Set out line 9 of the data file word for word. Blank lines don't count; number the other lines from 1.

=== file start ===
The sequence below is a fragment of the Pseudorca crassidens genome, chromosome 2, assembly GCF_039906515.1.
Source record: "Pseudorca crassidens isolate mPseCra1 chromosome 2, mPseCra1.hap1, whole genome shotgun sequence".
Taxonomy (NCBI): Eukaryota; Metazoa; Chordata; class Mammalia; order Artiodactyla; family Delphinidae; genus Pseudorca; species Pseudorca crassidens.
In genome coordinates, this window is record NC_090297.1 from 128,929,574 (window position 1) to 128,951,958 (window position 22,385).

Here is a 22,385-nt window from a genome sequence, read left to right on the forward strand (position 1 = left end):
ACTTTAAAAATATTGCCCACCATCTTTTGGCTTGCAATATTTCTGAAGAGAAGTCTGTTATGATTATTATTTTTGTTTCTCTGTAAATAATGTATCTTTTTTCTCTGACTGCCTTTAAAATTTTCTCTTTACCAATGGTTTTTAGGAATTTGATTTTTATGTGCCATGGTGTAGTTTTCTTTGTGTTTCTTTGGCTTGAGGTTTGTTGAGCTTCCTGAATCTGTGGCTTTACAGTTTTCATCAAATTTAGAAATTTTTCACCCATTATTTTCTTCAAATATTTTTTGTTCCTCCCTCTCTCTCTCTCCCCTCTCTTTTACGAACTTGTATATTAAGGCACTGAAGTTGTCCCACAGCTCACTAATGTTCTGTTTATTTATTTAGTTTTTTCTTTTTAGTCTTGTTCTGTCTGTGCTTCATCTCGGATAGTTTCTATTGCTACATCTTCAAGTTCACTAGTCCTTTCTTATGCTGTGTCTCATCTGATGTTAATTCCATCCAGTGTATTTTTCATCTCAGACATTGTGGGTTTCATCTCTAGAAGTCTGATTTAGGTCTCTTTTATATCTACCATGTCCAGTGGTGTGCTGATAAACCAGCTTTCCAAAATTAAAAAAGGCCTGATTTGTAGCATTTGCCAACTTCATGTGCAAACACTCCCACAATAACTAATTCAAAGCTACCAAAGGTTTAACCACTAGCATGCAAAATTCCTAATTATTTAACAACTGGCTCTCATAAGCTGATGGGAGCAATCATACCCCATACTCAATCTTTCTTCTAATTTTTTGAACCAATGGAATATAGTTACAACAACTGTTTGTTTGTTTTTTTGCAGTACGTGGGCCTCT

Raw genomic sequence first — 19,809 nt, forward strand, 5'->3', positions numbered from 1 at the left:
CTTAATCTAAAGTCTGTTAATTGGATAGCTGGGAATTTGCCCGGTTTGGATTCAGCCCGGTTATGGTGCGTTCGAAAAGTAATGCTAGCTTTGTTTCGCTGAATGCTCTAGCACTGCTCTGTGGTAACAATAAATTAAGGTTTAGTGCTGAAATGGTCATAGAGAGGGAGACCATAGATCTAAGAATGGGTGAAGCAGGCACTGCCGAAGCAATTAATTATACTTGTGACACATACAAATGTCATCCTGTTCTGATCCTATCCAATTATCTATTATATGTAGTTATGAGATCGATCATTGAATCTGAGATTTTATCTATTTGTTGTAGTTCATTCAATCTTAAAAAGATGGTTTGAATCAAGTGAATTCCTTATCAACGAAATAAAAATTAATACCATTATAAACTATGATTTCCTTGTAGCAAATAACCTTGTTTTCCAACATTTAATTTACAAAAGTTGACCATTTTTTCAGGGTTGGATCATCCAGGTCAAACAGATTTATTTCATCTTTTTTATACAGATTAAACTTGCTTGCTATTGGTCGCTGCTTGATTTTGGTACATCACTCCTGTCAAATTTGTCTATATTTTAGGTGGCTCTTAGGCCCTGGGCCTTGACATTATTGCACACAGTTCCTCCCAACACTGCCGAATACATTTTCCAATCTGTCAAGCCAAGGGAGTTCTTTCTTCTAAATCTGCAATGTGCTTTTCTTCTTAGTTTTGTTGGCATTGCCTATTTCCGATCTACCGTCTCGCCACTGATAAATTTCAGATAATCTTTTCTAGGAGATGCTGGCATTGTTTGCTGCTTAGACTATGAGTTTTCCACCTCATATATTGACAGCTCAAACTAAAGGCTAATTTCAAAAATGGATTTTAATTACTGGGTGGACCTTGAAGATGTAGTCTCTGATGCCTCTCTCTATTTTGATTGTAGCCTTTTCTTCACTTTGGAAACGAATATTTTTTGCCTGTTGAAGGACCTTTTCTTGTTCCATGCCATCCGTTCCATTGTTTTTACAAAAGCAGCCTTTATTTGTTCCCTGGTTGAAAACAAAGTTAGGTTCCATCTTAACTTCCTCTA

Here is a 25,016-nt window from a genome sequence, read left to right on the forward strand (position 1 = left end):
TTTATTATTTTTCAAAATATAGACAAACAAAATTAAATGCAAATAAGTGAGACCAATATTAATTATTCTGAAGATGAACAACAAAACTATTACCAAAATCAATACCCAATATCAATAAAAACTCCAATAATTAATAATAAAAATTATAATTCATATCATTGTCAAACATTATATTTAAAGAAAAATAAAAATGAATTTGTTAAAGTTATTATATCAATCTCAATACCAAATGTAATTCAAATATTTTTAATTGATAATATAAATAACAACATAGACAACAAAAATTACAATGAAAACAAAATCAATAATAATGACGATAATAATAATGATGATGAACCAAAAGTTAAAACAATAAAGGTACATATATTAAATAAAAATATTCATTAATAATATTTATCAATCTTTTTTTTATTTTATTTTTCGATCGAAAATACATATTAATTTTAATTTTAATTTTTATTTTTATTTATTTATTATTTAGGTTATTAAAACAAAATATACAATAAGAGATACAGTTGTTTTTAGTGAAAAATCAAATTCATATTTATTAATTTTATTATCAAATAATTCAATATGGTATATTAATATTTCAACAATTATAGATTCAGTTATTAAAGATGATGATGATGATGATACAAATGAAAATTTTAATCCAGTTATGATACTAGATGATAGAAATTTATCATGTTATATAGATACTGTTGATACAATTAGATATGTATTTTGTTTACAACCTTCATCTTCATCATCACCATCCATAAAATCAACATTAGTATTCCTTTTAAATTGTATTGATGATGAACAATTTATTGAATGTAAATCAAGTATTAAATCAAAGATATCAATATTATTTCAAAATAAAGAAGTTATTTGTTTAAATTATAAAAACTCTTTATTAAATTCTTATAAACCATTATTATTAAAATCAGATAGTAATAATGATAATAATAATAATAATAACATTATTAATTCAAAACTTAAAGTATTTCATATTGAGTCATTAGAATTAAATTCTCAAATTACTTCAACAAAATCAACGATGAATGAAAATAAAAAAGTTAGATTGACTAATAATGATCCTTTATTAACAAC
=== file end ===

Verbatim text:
Here is a 25,016-nt window from a genome sequence, read left to right on the forward strand (position 1 = left end):